There’s always something.
The trouble with a mélange of complex medical issues is that one good action often can lead to a bad secondary one. It’s like a game of consequences that unfortunately not only injures your psyche, but also leaves a mark on the body.
In my case, it was a pressure ulcer. Yes, I’d heard of them. No, I didn’t know I had one.
It started small — I thought I’d just nicked myself on something because my feet often pick up small injuries. Being a tad numb in that area, it takes a few moments before I notice anything wrong. A month ago, I inadvertently ripped off a toenail getting out of the shower, and I barely noticed. If nothing else, this would get me through the first round of torture in WWII France!
A small plaster should do it.
But the plasters kept getting bigger and bigger.
I was losing.
The ulcer is at the join where the foot meets the leg. Right on top.
How did that happen?
MS also has possibly given me lymphedema. Sure, inaction itself can induce it, but I was starting to get a puffiness in my feet years ago. A solid swim or an afternoon playing wheelchair tennis would diminish it somewhat, but never completely.
I now attend a lymphedema clinic, and the consultants there think MS might be a possible cause. Or, at least current research is looking at this hypothesis.
I’ve been wearing compression stockings for about a year. Six months ago, when I joined the lymphedema clinic, compression wraps were added on top. All was swell, or not quite as swell as it otherwise would have been.
Then something changed and a small wound just kept getting worse.
I attended the six-month checkup at the lymphedema clinic a few weeks ago. The nurse said it was a pressure sore. So, immediately I stopped wearing the pressure stocking and replaced it with a liner one that just protects the leg from the compression bandages. This leads to the foot puffing up more and consequently helps to rip the wound apart.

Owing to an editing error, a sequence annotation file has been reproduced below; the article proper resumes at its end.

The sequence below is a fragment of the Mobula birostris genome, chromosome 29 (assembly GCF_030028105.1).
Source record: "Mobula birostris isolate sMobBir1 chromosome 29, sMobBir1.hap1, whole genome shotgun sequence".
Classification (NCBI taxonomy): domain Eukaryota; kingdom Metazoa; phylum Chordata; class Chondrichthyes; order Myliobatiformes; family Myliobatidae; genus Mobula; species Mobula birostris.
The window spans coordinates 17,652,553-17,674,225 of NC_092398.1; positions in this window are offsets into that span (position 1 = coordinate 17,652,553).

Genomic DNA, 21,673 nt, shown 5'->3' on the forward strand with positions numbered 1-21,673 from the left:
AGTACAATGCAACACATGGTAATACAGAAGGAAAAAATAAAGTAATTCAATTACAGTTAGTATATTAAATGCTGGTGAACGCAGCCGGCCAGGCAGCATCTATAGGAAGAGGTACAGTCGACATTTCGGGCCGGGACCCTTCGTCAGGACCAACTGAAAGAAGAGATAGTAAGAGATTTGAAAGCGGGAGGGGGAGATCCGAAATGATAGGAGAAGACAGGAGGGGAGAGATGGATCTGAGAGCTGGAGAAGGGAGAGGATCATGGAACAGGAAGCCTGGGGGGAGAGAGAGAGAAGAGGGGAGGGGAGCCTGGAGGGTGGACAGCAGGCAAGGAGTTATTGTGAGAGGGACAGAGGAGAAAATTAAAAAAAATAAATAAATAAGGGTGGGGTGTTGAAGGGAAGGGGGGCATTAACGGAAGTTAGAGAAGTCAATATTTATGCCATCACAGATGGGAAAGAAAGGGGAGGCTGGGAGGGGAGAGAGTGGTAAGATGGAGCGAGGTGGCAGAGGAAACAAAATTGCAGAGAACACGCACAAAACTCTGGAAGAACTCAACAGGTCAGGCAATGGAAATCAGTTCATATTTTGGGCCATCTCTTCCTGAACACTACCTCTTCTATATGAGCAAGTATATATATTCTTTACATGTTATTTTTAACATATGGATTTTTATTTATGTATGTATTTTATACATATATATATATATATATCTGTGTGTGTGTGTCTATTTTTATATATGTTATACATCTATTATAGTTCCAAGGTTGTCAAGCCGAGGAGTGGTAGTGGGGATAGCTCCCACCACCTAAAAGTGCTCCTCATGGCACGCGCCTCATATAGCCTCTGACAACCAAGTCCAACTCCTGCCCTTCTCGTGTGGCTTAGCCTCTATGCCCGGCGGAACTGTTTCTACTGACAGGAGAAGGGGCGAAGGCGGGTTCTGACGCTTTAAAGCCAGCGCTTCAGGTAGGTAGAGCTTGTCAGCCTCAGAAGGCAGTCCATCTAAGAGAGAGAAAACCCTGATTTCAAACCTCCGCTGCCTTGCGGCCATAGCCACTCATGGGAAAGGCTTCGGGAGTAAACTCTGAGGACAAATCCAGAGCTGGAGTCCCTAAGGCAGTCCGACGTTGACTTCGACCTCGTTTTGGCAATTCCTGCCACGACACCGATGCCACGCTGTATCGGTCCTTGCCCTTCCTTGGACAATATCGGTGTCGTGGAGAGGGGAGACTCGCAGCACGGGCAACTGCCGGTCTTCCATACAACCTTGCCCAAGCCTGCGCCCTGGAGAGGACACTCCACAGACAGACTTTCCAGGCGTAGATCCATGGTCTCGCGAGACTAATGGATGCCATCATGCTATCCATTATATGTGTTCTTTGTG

I can see why the medical profession features so heavily in Joseph Heller’s “Catch-22.”
Daily dressings didn’t change the situation.
I also was being swathed down by two separate urinary tract infections (UTIs) in three weeks, so now I was housebound. The lymphedema nurse recommended I needed a district nurse. This required phone calls and an email.
She turned up last week and told us it was a pressure ulcer and that we were using the completely wrong dressings.
She was supposed to be back just after the weekend to see how things were progressing and supply us the right equipment, as it’s not something you can just get at the local pharmacy.
Unfortunately, she got ill and didn’t turn up.
So, my foot is in a holding pattern till she turns up, hopefully at the end of this week.
And as I wrote the above line, my doctor phoned to say the urine sample my wife dropped off two days ago as a check at the end of the UTI farrago still showed signs of “mixed growth!”
See, there’s always something.
Note: Multiple Sclerosis News Today is strictly a news and information website about the disease. It does not provide medical advice, diagnosis, or treatment. This content is not intended to be a substitute for professional medical advice, diagnosis, or treatment. Always seek the advice of your physician or other qualified health provider with any questions you may have regarding a medical condition. Never disregard professional medical advice or delay in seeking it because of something you have read on this website. The opinions expressed in this column are not those of Multiple Sclerosis News Today or its parent company, BioNews Services, and are intended to spark discussion about issues pertaining to multiple sclerosis.
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